When I was walking home I was hit by a sensation I hadn’t felt in a while. I was about to play a game that I knew next to nothing about, that is outside of my comfort zone, that may have been a waste of money – it was something totally new. Something about that was thrilling, like walking home from Funcoland with an old Genesis game, having only had the box art guide my purchase. The irony that this sensation, of stepping into the unknown, was provoked by a Ubisoft game was not lost on me.
What struck me first about For Honor is how small the maps are compared to how many players populate it.
Another player is just a stone’s throw away. What that means is that the 1v1 duels that had me so nervous are frequently interrupted by a teammate or another enemy crashing into the fray. By the same token, I could be the one to do the crashing. I picked a fast and nimble character, as is my style, and quickly settled into a rhythm of finding opportunities to aid an ally in taking down their quarry, or jumping somebody from behind, then running away. What Ubisoft never told us about For Honor is that retreating is just as important as fighting. If you’re outnumbered 3-1 you will die. If you’re outnumbered 2-1, you will probably die.This makes picking your battles the number one strategy. Ubisoft also never told us that deciding to run away feels really good. I’ve had more “oh shit, oh shit, oh shit” moments in For Honor than I’ve had in any game in recent memory. I love those moments.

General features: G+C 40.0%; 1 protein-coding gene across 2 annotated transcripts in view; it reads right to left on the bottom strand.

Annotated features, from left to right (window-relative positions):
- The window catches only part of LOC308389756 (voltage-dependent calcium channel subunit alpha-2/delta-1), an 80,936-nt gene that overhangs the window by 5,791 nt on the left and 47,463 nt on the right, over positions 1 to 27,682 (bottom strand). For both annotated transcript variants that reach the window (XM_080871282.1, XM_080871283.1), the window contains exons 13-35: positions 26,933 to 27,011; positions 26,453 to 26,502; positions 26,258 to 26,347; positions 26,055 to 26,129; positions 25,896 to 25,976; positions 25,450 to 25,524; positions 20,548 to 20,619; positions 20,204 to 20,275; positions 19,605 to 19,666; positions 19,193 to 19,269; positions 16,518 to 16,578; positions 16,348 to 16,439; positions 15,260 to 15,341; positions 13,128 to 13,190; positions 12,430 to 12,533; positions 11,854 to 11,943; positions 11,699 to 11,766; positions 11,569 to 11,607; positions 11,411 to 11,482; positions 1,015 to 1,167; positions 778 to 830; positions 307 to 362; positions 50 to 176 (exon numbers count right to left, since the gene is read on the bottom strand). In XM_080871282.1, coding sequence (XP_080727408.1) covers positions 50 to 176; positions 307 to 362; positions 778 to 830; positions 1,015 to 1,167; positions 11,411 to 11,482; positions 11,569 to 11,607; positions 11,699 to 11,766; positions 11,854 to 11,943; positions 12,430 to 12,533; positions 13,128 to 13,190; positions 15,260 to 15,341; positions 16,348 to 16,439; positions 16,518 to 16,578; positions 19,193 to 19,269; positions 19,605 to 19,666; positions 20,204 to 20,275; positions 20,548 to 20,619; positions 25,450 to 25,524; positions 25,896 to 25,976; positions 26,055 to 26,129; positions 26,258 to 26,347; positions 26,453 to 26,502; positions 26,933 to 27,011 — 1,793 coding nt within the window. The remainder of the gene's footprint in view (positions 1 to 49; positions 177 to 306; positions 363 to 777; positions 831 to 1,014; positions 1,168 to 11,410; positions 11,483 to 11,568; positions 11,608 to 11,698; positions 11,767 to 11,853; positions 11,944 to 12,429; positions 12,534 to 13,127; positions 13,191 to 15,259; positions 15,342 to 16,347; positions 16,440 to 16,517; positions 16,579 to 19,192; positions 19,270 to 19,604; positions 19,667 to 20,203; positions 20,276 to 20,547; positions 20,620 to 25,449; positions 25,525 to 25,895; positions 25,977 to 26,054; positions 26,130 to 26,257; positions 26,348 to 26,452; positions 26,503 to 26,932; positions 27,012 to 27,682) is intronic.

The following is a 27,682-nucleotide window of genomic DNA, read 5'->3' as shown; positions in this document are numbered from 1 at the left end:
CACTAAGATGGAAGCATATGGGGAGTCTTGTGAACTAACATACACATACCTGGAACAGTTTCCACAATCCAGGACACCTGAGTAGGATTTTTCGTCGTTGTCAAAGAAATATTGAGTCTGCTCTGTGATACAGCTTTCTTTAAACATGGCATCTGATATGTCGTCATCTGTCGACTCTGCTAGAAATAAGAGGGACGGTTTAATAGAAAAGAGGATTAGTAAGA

For Honor’s core game mode, Dominion, is that with the aforementioned MOBA elements, which after playing the game, are pretty minimal. The absolute best comparison I can make is to playing tag as a kid. I think it’s due to the close quarters combat – I never have that feeling playing Battlefield, for example. Running away from an opponent towards your teammates always has me saying “you can’t catch me, you can’t catch me!”